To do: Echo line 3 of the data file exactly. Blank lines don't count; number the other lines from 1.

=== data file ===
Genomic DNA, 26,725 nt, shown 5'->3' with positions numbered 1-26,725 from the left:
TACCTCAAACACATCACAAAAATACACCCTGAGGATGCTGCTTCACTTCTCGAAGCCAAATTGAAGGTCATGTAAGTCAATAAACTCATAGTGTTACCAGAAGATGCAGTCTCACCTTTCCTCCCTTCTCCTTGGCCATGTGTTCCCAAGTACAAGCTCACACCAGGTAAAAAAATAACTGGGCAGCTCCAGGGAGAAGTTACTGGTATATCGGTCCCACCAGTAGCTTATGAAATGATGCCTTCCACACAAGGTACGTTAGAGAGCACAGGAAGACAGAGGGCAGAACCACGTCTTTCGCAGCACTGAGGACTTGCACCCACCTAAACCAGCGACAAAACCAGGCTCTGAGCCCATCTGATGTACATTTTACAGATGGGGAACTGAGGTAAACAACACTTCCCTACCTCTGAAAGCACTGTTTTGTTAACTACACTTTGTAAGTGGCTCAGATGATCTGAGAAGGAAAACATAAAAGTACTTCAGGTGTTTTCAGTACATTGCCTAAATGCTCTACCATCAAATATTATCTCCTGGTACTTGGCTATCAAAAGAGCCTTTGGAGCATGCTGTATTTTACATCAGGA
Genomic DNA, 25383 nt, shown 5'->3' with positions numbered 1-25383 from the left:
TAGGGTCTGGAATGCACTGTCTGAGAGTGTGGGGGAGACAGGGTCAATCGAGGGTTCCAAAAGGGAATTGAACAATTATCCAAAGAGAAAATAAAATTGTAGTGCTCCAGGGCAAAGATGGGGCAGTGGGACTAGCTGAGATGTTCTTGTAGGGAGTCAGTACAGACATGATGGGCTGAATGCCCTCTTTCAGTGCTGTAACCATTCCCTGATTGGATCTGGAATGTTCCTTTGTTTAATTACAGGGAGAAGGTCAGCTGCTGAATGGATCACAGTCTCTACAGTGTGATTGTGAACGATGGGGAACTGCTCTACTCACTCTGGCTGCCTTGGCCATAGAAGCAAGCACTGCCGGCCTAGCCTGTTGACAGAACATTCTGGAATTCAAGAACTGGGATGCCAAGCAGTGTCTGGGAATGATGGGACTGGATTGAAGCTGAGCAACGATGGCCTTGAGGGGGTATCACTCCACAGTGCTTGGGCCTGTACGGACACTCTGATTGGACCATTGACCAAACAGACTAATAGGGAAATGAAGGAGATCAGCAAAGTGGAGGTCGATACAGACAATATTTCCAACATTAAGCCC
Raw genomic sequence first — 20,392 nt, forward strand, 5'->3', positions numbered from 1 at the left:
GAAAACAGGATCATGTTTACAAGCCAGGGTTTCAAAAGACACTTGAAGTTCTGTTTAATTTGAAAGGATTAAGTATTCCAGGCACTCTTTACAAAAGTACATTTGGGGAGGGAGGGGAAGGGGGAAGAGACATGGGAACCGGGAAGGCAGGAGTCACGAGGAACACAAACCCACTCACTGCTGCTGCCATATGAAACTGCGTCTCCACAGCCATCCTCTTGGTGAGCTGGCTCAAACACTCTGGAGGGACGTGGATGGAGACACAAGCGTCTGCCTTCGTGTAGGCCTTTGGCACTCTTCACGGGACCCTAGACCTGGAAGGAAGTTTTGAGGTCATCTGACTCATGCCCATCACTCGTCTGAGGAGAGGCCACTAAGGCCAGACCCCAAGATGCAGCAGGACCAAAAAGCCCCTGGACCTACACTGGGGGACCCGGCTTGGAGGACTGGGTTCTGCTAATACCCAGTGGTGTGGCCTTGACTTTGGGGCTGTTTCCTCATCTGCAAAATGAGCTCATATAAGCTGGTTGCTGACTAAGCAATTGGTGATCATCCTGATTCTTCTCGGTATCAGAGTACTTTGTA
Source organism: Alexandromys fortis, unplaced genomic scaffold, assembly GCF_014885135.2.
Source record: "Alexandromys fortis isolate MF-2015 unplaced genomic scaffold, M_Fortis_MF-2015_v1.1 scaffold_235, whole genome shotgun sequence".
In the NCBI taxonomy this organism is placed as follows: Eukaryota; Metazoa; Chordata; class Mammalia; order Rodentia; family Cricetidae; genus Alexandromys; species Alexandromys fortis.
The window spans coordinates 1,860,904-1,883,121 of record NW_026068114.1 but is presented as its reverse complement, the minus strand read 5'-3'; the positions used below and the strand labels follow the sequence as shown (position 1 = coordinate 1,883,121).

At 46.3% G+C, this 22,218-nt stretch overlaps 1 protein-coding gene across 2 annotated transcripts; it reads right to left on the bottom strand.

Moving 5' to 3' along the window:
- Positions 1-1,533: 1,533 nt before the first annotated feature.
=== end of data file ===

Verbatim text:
Genomic DNA, 25383 nt, shown 5'->3' with positions numbered 1-25383 from the left: